Gold fell on Tuesday and was heading for a third straight quarterly fall, pressured by a strong dollar and expectations the U.S. Federal Reserve will increase interest rates this year.
Bullion has fallen 3 percent since hitting a three-week high above $1,200 an ounce last week after Federal Reserve Chairwoman Janet Yellen on Friday signalled a rate hike could be likely later this year.
Yellen’s remarks on sustained gains in the U.S. economy halted a 7-day rally in bullion — the longest winning streak since 2012 — which had been spurred by hopes the Fed would take it slow in raising rates.
“We’ve always said that at some point everyone is going to expect a rate rise, so the impact should start being more and more priced in,” Macquarie analyst Matthew Turner said.
“But Yellen has made it quite clear that the rate rises are going to be conditional on economic performance and … she’s kept the guessing game going.”
Spot gold was down 0.5 percent at $1,179.61 an ounce by 0904 GMT, while U.S. gold for April delivery edged down 0.4 percent to $1,179.80 an ounce.
Spot prices have lost 2.5 percent so far in March and were heading for a second month of losses.
The dollar was on track for its best quarter since 2008 against a basket of major currencies, boosted as the Fed moves towards raising rates while most other major central banks are loosening monetary policy.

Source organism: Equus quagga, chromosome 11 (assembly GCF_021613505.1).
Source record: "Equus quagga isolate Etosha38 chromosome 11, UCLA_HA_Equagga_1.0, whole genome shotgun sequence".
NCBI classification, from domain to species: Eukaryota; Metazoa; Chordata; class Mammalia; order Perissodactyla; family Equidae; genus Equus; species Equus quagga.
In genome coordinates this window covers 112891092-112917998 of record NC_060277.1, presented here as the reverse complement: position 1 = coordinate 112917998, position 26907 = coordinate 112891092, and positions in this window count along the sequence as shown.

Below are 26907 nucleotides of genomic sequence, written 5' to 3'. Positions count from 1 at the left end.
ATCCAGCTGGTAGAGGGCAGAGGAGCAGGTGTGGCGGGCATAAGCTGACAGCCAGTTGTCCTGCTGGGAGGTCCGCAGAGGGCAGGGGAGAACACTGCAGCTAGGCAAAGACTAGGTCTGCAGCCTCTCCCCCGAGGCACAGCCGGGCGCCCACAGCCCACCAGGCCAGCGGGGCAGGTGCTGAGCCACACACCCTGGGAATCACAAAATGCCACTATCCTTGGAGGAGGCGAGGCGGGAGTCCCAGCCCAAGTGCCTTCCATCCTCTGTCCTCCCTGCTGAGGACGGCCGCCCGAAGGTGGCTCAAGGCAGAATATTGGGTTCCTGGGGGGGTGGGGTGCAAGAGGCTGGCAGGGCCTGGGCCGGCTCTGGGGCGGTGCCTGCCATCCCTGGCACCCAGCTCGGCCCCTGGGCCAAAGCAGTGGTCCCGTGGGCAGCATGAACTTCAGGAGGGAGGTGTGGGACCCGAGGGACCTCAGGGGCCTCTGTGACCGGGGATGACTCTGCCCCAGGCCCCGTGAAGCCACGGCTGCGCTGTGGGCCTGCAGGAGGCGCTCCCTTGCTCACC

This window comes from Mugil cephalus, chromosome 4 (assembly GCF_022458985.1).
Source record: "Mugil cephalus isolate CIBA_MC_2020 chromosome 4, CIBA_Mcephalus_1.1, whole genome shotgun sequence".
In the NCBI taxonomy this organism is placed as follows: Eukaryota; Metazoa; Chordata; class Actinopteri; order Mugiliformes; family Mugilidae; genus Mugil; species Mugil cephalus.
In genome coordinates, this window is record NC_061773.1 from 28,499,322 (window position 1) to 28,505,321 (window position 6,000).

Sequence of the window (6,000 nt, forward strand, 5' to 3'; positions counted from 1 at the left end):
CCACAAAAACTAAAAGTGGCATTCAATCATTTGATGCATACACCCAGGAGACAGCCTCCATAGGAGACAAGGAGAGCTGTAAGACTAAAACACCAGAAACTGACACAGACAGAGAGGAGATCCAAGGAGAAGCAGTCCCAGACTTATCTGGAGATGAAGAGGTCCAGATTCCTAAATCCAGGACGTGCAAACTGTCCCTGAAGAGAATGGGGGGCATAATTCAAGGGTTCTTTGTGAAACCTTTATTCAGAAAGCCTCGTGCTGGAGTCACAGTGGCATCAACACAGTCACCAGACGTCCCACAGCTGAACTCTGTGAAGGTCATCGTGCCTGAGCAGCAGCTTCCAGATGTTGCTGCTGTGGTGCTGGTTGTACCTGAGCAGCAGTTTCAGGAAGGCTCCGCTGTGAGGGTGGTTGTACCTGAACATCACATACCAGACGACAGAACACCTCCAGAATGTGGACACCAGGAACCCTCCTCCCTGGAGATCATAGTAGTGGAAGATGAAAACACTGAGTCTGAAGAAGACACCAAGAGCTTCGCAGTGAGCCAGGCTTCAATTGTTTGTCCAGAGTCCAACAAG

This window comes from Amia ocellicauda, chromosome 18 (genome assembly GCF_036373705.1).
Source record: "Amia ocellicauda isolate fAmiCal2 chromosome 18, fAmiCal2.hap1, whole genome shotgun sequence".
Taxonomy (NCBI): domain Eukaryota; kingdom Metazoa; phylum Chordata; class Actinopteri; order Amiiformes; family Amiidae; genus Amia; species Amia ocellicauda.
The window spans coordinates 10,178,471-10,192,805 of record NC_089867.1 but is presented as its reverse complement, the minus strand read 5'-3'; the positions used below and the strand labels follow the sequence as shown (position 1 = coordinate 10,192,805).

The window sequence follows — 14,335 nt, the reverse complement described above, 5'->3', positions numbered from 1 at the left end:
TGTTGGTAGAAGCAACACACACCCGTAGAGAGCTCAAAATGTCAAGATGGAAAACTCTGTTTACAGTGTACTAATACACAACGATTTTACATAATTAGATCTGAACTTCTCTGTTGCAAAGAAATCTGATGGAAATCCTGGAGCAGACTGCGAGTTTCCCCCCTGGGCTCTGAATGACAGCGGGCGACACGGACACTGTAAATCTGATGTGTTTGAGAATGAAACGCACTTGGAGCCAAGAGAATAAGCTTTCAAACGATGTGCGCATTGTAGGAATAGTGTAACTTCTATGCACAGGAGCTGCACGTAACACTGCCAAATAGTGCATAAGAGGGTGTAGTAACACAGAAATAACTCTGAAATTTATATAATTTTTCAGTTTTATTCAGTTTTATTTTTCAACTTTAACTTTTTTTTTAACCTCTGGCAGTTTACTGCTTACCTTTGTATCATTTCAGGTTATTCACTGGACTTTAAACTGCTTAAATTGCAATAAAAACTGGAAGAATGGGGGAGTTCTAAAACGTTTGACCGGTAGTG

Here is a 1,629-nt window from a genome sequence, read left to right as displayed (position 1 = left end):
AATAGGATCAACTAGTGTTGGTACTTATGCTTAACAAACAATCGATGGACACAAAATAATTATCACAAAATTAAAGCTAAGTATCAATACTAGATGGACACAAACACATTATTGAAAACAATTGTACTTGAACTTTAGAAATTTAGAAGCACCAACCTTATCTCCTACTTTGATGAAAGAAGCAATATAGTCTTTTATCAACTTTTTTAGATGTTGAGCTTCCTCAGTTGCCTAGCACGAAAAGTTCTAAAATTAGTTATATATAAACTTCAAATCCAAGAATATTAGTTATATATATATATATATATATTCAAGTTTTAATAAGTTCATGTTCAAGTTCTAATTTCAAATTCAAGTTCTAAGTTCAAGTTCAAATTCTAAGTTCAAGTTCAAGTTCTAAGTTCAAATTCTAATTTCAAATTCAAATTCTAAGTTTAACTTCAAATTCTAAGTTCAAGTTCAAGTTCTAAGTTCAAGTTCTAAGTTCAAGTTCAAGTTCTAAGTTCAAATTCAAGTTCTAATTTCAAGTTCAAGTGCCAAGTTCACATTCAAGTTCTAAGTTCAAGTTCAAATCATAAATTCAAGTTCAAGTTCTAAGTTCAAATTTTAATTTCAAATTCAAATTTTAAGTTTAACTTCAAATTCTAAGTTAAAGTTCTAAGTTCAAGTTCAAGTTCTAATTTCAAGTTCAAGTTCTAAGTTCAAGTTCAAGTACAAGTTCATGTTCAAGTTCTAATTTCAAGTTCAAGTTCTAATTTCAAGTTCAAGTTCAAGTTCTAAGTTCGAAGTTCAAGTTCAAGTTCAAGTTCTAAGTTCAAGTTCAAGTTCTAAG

Any hike by the Fed, which has kept rates near zero since 2008 to stimulate the U.S. economy, could further reduce demand for assets perceived as safer such as gold. A stronger dollar also makes gold more expensive for holders of other currencies and typically erodes its appeal.
Investors were awaiting U.S. jobs data on Friday, with a robust report likely to increase chances policymakers could raise U.S. rates sooner than later.
Economists polled by Reuters forecast a 245,000-gain in U.S. jobs in March. U.S. jobs increased by 295,000 in February, marking the 12th straight month that employment gains have been above 200,000 — the longest such run since 1994.
But outside the labour market, there were still signs that the U.S. economy hit a soft patch in the first quarter.
In other precious metals, spot palladium climbed 1.1 percent to $733.98 an ounce, after dropping to a 13-month low of $721.98 on Monday.
Spot silver fell 0.9 percent to $16.51 an ounce, while platinum rose 0.7 percent to $1,123 an ounce.